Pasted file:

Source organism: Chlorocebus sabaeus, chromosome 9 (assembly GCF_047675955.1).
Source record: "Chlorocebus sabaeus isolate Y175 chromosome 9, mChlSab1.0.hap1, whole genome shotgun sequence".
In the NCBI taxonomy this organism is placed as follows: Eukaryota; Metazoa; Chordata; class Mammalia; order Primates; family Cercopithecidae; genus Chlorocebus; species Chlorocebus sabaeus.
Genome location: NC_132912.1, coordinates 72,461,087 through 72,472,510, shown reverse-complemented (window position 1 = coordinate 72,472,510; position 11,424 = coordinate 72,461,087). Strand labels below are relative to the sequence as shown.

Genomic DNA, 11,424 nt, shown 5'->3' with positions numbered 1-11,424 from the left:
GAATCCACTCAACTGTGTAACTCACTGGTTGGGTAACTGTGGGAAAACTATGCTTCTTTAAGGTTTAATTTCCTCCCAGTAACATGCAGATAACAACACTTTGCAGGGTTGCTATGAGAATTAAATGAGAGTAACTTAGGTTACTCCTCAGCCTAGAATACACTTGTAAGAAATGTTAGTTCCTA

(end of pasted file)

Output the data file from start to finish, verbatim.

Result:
Source organism: Chlorocebus sabaeus, chromosome 9 (assembly GCF_047675955.1).
Source record: "Chlorocebus sabaeus isolate Y175 chromosome 9, mChlSab1.0.hap1, whole genome shotgun sequence".
In the NCBI taxonomy this organism is placed as follows: Eukaryota; Metazoa; Chordata; class Mammalia; order Primates; family Cercopithecidae; genus Chlorocebus; species Chlorocebus sabaeus.
Genome location: NC_132912.1, coordinates 72,461,087 through 72,472,510, shown reverse-complemented (window position 1 = coordinate 72,472,510; position 11,424 = coordinate 72,461,087). Strand labels below are relative to the sequence as shown.

Genomic DNA, 11,424 nt, shown 5'->3' with positions numbered 1-11,424 from the left:
GAATCCACTCAACTGTGTAACTCACTGGTTGGGTAACTGTGGGAAAACTATGCTTCTTTAAGGTTTAATTTCCTCCCAGTAACATGCAGATAACAACACTTTGCAGGGTTGCTATGAGAATTAAATGAGAGTAACTTAGGTTACTCCTCAGCCTAGAATACACTTGTAAGAAATGTTAGTTCCTA